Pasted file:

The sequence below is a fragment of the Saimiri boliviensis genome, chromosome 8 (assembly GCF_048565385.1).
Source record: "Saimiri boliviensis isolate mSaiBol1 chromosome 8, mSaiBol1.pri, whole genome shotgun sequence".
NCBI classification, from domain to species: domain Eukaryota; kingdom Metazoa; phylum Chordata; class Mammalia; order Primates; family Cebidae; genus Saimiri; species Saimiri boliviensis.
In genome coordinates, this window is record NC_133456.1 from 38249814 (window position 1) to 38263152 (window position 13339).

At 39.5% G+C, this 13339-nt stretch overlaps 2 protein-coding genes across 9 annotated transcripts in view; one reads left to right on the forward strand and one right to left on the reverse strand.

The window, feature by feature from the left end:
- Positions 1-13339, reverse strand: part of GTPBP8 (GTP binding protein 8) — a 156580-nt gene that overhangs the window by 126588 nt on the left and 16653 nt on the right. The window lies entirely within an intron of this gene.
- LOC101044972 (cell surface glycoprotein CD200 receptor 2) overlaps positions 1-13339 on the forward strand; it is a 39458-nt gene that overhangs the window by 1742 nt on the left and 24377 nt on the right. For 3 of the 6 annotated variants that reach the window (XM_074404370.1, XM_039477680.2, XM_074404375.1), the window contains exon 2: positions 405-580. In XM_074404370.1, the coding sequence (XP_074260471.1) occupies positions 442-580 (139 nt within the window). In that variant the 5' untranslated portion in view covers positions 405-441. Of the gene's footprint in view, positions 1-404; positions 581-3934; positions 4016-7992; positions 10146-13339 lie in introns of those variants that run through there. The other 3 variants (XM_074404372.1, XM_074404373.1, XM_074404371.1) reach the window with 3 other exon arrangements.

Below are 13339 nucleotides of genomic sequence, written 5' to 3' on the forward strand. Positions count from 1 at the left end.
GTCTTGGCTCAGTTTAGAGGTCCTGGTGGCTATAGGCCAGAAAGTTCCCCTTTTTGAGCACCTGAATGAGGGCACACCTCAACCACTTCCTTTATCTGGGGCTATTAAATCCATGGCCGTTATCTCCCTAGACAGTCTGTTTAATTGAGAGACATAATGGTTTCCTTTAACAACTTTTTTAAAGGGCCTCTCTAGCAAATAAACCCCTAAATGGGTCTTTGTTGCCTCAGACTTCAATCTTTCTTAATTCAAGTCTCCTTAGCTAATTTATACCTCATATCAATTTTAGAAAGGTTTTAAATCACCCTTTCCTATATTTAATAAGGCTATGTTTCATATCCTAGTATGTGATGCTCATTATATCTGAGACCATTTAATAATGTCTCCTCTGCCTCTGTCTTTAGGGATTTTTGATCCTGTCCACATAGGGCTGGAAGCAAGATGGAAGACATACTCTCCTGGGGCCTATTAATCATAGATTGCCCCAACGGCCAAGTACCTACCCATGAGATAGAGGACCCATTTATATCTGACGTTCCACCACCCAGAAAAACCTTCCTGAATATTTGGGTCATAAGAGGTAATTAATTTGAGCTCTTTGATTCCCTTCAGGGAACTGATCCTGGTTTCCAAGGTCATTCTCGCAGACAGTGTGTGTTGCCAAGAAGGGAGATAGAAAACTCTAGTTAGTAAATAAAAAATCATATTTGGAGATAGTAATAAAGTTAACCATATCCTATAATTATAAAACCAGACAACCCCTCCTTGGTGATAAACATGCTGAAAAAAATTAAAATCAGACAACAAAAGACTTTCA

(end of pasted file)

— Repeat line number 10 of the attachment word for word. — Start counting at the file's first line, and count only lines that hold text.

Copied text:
GTCTTGGCTCAGTTTAGAGGTCCTGGTGGCTATAGGCCAGAAAGTTCCCCTTTTTGAGCACCTGAATGAGGGCACACCTCAACCACTTCCTTTATCTGGGGCTATTAAATCCATGGCCGTTATCTCCCTAGACAGTCTGTTTAATTGAGAGACATAATGGTTTCCTTTAACAACTTTTTTAAAGGGCCTCTCTAGCAAATAAACCCCTAAATGGGTCTTTGTTGCCTCAGACTTCAATCTTTCTTAATTCAAGTCTCCTTAGCTAATTTATACCTCATATCAATTTTAGAAAGGTTTTAAATCACCCTTTCCTATATTTAATAAGGCTATGTTTCATATCCTAGTATGTGATGCTCATTATATCTGAGACCATTTAATAATGTCTCCTCTGCCTCTGTCTTTAGGGATTTTTGATCCTGTCCACATAGGGCTGGAAGCAAGATGGAAGACATACTCTCCTGGGGCCTATTAATCATAGATTGCCCCAACGGCCAAGTACCTACCCATGAGATAGAGGACCCATTTATATCTGACGTTCCACCACCCAGAAAAACCTTCCTGAATATTTGGGTCATAAGAGGTAATTAATTTGAGCTCTTTGATTCCCTTCAGGGAACTGATCCTGGTTTCCAAGGTCATTCTCGCAGACAGTGTGTGTTGCCAAGAAGGGAGATAGAAAACTCTAGTTAGTAAATAAAAAATCATATTTGGAGATAGTAATAAAGTTAACCATATCCTATAATTATAAAACCAGACAACCCCTCCTTGGTGATAAACATGCTGAAAAAAATTAAAATCAGACAACAAAAGACTTTCA